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Performing the Small Animal Physical Examination

  • ID: 4030579
  • Book
  • 456 Pages
  • John Wiley and Sons Ltd
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Performing the Small Animal Physical Examination
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Performing the Small Animal Physical Examination offers an easy–to–follow guide to successfully executing a thorough physical exam in cats and dogs. With practical tips for ensuring that the exam goes smoothly and facilitates diagnostic and therapeutic recommendations, the book provides a comprehensive manual for examining canine and feline patients in sickness and in health. Nearly 1,000 color photographs demonstrate the individual components of the physical exam and provide picture matching for identification and diagnosis of abnormal findings.

Divided into separate sections for the cat and dog, the book tracks the logical progression of an exam beginning with initial observations about the patient and how the patient interacts with the environment. Subsequent chapters cover the in–depth examination of each body system. Performing the Small Animal Physical Examination is an essential resource for veterinary and veterinary technology students, recent veterinary graduates, and veterinary technicians.

Key features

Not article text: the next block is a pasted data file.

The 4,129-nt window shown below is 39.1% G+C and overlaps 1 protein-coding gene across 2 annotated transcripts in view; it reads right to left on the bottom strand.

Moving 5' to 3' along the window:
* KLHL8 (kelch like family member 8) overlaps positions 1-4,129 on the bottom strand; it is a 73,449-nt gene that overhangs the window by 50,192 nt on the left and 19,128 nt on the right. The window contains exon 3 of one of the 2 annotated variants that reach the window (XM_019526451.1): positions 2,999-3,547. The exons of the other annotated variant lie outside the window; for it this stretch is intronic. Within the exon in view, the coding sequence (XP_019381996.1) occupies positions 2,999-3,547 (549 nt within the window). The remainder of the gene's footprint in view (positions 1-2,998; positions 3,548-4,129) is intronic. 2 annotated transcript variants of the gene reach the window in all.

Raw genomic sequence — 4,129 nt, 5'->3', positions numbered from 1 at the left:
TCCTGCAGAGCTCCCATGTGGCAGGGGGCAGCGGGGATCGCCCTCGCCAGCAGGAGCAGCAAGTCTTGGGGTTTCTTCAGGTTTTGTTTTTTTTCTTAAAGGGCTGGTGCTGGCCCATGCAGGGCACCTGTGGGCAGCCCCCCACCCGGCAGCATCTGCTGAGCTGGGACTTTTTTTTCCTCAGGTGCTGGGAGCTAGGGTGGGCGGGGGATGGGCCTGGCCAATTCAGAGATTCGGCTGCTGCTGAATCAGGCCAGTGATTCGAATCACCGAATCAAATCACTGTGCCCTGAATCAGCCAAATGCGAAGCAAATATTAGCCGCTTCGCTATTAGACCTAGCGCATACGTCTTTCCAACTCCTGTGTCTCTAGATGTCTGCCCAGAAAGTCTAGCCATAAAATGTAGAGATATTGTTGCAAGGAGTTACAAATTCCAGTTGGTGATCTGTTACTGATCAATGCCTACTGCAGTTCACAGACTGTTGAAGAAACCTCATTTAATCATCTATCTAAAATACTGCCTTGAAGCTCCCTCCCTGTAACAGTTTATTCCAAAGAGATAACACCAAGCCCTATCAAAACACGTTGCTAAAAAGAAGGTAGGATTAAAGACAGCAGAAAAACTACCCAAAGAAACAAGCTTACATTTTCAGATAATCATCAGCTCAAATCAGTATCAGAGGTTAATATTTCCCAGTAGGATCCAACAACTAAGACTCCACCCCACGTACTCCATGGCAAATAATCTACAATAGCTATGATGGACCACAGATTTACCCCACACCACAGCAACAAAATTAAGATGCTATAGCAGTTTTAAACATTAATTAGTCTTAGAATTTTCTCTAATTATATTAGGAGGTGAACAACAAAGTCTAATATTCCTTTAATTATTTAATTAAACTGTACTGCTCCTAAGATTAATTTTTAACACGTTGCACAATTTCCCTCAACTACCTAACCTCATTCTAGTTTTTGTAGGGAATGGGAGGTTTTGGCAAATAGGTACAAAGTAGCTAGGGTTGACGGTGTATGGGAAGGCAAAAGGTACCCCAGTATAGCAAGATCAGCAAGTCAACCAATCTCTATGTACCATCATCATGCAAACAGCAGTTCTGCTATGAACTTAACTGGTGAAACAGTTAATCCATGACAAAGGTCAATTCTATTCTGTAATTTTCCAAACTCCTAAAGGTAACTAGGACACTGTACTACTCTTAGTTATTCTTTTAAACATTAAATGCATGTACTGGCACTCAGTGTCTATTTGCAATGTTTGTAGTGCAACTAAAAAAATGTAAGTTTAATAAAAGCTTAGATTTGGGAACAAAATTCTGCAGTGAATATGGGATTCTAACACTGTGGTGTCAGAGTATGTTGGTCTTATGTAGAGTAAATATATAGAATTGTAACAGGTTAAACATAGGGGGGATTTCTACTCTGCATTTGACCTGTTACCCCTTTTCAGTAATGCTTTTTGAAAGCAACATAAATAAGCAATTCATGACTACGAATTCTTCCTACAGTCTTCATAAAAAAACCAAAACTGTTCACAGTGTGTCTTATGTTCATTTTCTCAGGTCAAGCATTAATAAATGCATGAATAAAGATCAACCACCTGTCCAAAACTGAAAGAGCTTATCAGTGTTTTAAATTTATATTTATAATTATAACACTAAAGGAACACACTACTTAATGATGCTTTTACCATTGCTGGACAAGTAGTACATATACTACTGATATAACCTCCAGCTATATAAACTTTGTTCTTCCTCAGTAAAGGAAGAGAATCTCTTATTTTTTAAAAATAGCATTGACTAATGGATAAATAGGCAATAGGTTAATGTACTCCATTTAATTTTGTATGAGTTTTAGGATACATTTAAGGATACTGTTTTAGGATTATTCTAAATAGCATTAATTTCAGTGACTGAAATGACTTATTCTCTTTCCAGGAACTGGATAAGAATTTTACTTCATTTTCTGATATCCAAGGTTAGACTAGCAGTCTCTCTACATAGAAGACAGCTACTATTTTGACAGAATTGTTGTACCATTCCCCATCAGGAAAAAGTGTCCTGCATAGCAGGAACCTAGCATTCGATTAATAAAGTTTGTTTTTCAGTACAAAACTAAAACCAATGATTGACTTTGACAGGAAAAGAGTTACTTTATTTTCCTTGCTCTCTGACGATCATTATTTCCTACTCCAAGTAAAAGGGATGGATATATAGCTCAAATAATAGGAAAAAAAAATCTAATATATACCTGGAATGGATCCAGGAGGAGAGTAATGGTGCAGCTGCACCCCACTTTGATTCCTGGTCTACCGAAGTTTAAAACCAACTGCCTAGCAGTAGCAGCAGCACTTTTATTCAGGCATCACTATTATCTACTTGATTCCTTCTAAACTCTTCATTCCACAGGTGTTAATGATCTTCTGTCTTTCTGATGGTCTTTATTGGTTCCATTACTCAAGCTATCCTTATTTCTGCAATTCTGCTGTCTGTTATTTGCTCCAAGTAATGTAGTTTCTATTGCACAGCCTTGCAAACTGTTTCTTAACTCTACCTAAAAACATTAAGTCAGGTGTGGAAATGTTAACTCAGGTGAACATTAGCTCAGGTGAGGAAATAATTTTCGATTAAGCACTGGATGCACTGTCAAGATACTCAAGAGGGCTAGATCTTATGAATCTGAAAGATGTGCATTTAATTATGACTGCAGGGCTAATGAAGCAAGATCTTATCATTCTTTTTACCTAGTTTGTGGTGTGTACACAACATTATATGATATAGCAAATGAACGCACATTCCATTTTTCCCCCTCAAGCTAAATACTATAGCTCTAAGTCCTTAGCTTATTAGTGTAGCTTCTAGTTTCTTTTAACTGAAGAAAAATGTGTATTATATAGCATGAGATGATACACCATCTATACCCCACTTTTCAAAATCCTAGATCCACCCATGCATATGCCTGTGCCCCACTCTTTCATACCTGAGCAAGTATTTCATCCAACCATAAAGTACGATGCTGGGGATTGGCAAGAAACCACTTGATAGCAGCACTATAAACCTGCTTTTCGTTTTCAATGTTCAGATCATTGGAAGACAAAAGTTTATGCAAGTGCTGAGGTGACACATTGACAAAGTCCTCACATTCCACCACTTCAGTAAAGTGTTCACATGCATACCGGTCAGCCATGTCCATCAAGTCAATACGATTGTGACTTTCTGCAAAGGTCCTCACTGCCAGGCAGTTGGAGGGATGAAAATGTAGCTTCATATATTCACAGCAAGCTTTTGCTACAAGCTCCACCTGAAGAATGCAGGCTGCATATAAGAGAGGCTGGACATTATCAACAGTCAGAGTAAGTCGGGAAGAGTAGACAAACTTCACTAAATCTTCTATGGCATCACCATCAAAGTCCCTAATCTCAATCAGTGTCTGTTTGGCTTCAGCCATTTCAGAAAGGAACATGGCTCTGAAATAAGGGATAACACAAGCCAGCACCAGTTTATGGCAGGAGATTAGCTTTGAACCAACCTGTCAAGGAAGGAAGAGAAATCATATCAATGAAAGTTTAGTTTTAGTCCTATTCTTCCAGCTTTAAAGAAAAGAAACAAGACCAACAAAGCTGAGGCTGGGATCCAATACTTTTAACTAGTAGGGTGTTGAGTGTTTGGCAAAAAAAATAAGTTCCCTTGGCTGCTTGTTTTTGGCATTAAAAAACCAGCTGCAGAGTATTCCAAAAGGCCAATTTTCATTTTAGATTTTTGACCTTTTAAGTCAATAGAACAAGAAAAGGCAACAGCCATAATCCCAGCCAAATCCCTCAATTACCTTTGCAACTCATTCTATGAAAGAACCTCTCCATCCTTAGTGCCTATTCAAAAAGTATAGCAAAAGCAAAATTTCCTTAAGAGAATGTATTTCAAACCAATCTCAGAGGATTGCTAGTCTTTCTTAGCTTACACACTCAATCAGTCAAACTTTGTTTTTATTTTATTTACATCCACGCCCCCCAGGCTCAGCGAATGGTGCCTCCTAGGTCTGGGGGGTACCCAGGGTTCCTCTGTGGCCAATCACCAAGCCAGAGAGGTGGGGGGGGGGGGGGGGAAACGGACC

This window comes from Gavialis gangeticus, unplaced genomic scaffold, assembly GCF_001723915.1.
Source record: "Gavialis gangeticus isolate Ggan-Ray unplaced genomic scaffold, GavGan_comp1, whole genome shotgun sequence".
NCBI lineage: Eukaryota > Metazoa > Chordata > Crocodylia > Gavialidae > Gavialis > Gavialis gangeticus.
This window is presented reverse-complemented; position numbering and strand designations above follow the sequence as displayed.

Provides comprehensive, practical information on the physical examination in small animal patients
Presents nearly 1,000 color photographs with step–by–step details of the procedures and principles
Offers advice on preparing the examination room, useful tips, and concrete guidance for examining each body system
Outlines a systematic, in–depth approach to the initial examination in dogs and cats
Supports new and experienced veterinarians and veterinary technicians alike in performing a thorough basic exam

The author
Ryane E. Englar, DVM, DABVP (Canine and Feline Practice), is Assistant Professor of Small Animal Primary Care at Midwestern University College of Veterinary Medicine in Glendale, Arizona, USA.
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About the Author

Preface

Acknowledgments

Part One Performing the Feline Physical Examination

1 Setting the Stage: Feline–Friendly Practice

1.1 Challenges Faced in Feline Practice

1.2 The Emergence of Feline–Friendly Practice

1.3 Key Principles of Feline–Friendly Practice

1.4 The Role of Sound

1.5 The Role of Tactile Stimulation

1.6 The Role of Scent

1.7 The Role of Advance Preparation

1.8 Examination Room Etiquette: Accessing the Cat

1.9 Recognizing Body Language

1.10 Feline–Friendly Handling

1.11 Other Feline Handling Tools

2 Assessing the Big Picture: the Body, the Coat, and the Skin of the Cat

2.1 Forms of Identification

2.2 Body Condition Scoring

2.3 Assessing Hydration

2.4 Inspecting the Coat: First Impressions

2.5 Identifying Coat Colors and Coat Patterns

2.6 Assessing Coat Quality

2.7 Inspecting the Skin

3 Examining the Head of the Cat